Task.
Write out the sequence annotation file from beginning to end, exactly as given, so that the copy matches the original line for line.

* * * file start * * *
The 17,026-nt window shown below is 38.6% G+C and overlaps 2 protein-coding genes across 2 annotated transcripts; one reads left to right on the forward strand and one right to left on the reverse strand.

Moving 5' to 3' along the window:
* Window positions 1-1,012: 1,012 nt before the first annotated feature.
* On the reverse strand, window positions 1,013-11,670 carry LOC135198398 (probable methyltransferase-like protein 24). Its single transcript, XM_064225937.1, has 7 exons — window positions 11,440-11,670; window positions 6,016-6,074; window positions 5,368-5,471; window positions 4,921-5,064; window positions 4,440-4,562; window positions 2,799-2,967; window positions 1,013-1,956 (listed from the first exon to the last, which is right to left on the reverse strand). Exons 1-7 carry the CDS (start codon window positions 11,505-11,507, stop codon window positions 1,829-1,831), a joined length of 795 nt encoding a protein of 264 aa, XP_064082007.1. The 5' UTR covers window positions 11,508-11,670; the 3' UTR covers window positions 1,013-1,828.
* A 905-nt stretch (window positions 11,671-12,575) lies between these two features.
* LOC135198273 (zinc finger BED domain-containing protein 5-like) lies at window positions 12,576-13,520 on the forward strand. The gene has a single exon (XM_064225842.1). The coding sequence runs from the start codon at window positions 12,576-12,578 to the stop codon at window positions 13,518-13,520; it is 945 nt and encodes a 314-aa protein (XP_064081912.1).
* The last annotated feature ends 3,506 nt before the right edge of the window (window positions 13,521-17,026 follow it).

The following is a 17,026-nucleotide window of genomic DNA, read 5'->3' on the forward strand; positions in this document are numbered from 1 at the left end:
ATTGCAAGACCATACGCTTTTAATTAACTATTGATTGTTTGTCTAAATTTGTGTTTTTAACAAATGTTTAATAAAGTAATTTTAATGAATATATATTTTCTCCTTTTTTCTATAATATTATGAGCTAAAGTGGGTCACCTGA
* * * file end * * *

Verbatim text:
The 17,026-nt window shown below is 38.6% G+C and overlaps 2 protein-coding genes across 2 annotated transcripts; one reads left to right on the forward strand and one right to left on the reverse strand.

Moving 5' to 3' along the window:
* Window positions 1-1,012: 1,012 nt before the first annotated feature.
* On the reverse strand, window positions 1,013-11,670 carry LOC135198398 (probable methyltransferase-like protein 24). Its single transcript, XM_064225937.1, has 7 exons — window positions 11,440-11,670; window positions 6,016-6,074; window positions 5,368-5,471; window positions 4,921-5,064; window positions 4,440-4,562; window positions 2,799-2,967; window positions 1,013-1,956 (listed from the first exon to the last, which is right to left on the reverse strand). Exons 1-7 carry the CDS (start codon window positions 11,505-11,507, stop codon window positions 1,829-1,831), a joined length of 795 nt encoding a protein of 264 aa, XP_064082007.1. The 5' UTR covers window positions 11,508-11,670; the 3' UTR covers window positions 1,013-1,828.
* A 905-nt stretch (window positions 11,671-12,575) lies between these two features.
* LOC135198273 (zinc finger BED domain-containing protein 5-like) lies at window positions 12,576-13,520 on the forward strand. The gene has a single exon (XM_064225842.1). The coding sequence runs from the start codon at window positions 12,576-12,578 to the stop codon at window positions 13,518-13,520; it is 945 nt and encodes a 314-aa protein (XP_064081912.1).
* The last annotated feature ends 3,506 nt before the right edge of the window (window positions 13,521-17,026 follow it).

The following is a 17,026-nucleotide window of genomic DNA, read 5'->3' on the forward strand; positions in this document are numbered from 1 at the left end:
ATTGCAAGACCATACGCTTTTAATTAACTATTGATTGTTTGTCTAAATTTGTGTTTTTAACAAATGTTTAATAAAGTAATTTTAATGAATATATATTTTCTCCTTTTTTCTATAATATTATGAGCTAAAGTGGGTCACCTGA